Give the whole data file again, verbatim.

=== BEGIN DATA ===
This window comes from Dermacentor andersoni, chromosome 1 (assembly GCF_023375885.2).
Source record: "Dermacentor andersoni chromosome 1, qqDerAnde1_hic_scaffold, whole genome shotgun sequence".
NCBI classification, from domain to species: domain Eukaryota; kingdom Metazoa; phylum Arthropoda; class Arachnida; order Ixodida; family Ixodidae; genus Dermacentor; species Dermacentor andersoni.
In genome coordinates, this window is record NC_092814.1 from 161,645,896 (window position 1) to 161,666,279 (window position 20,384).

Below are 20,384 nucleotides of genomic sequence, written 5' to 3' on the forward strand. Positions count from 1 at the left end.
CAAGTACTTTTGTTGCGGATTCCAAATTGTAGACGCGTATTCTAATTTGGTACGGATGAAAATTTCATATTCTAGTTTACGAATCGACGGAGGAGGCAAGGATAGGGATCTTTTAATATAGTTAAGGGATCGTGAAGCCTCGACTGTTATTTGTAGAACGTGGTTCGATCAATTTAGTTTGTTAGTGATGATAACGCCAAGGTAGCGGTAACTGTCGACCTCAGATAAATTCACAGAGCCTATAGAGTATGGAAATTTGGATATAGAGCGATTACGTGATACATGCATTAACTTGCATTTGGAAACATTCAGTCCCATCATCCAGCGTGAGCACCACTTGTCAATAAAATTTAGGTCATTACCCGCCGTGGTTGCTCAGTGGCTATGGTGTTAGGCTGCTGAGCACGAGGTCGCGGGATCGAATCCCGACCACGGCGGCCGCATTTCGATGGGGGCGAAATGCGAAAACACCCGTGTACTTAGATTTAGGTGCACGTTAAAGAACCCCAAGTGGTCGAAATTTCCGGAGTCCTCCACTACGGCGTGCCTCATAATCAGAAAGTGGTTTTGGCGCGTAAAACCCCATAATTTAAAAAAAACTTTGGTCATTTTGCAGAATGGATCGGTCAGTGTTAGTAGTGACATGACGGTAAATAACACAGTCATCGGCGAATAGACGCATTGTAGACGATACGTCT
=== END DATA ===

This window comes from Dermacentor andersoni, chromosome 1 (assembly GCF_023375885.2).
Source record: "Dermacentor andersoni chromosome 1, qqDerAnde1_hic_scaffold, whole genome shotgun sequence".
NCBI classification, from domain to species: domain Eukaryota; kingdom Metazoa; phylum Arthropoda; class Arachnida; order Ixodida; family Ixodidae; genus Dermacentor; species Dermacentor andersoni.
In genome coordinates, this window is record NC_092814.1 from 161,645,896 (window position 1) to 161,666,279 (window position 20,384).

Below are 20,384 nucleotides of genomic sequence, written 5' to 3' on the forward strand. Positions count from 1 at the left end.
CAAGTACTTTTGTTGCGGATTCCAAATTGTAGACGCGTATTCTAATTTGGTACGGATGAAAATTTCATATTCTAGTTTACGAATCGACGGAGGAGGCAAGGATAGGGATCTTTTAATATAGTTAAGGGATCGTGAAGCCTCGACTGTTATTTGTAGAACGTGGTTCGATCAATTTAGTTTGTTAGTGATGATAACGCCAAGGTAGCGGTAACTGTCGACCTCAGATAAATTCACAGAGCCTATAGAGTATGGAAATTTGGATATAGAGCGATTACGTGATACATGCATTAACTTGCATTTGGAAACATTCAGTCCCATCATCCAGCGTGAGCACCACTTGTCAATAAAATTTAGGTCATTACCCGCCGTGGTTGCTCAGTGGCTATGGTGTTAGGCTGCTGAGCACGAGGTCGCGGGATCGAATCCCGACCACGGCGGCCGCATTTCGATGGGGGCGAAATGCGAAAACACCCGTGTACTTAGATTTAGGTGCACGTTAAAGAACCCCAAGTGGTCGAAATTTCCGGAGTCCTCCACTACGGCGTGCCTCATAATCAGAAAGTGGTTTTGGCGCGTAAAACCCCATAATTTAAAAAAAACTTTGGTCATTTTGCAGAATGGATCGGTCAGTGTTAGTAGTGACATGACGGTAAATAACACAGTCATCGGCGAATAGACGCATTGTAGACGATACGTCT